After a period of around three weeks, the team found their larval cells had developed into eight distinct cell types with a variety of colors, gene activity, and forms.
Though varied, there was one exciting thing that some of the corals did have in common. The researchers discovered that some of the cell lines were similar in both form and gene activity to an inner layer of cells that forms shortly after coral eggs are fertilized.
It is this layer — the endoderm — that hosts the algae which form a symbiotic relationship with the coral, photosynthesizing and providing it with sustaining nutrients.
Professor David Miller, a leading coral biologist who was not involved with the study, explains the importance of this symbiotic relationship to corals, and how understanding could be the key to conservation efforts.
“At this point in time, the most urgent need in coral biology is to understand the interaction between the coral animal and its photosynthetic symbiont at the cellular level, and how this relationship collapses under stress, leading to coral bleaching and death,” says Miller, who hails from James Cook University, Australia. “Subject to confirmation that these cells in culture represent coral endoderm, detailed molecular analyses of the coral/photosymbiont interaction would then be possible — and from this, real advances in understanding and perhaps preventing coral bleaching could be expected to flow.”
Coral Research Enters a New Era
The aspect of the study that interests Satoh also concerns the relationship between the corals and their symbiotic tenants. The researcher aims to discover how these photosymbiotic algae cells initially enter the corals.
“The algae are incorporated into the coral cells around a week after the larvae first develop,” says Satoh. “But no one has yet observed this endosymbiotic event on a single-cell level before.”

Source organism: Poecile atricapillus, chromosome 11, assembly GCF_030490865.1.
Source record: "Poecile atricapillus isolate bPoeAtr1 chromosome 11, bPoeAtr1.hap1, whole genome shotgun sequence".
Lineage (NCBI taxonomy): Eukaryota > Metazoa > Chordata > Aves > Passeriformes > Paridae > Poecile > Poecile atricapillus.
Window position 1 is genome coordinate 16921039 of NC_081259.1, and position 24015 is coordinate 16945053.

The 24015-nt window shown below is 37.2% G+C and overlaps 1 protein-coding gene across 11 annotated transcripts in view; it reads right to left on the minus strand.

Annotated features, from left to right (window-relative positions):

Excitingly the team’s research also led to a development that should help labs across the globe study coral cell lines. The team found that their cultures were still viable after being frozen with liquid nitrogen. This means they could be frozen and shipped to other labs, allowing other teams to thaw out the cell lines and conduct their own studies.
It is likely that other teams will take advantage of this transportation opportunity to study how single coral cells respond to stressors such as pollution and high temperatures. Research teams could also defrost these cell cultures and use them to investigate how corals produce the calcium carbonate they use to build their exoskeletal structures.
For the researchers who led this study, their next focus will be the establishment of genetically identical cell lines. “This will give us a much clearer idea of exactly which coral cell types we are growing, for example, gut-like cells or nerve-like cells, by looking at which genes are switched on and off in the cells,” concludes Satoh.
The team’s research coupled with some of the follow-up studies could ultimately help ecologists understand how corals develop giving us a better idea of how they can be farmed.
Satoh. N., Kawamura. K., Nishitsuji. K., et al, , ‘Establishing Sustainable Cell Lines of a Coral, Acropora tenuis,’ Marine Biotechnology, [https://doi.org/10.1007/s10126-021-10031-w]
‘The risks to Australia of a 3°C warmer world,’ Australian Academy of Science, [https://www.science.org.au/supporting-science/science-policy-and-analysis/reports-and-publications/risks-australia-three-degrees-c-warmer-world]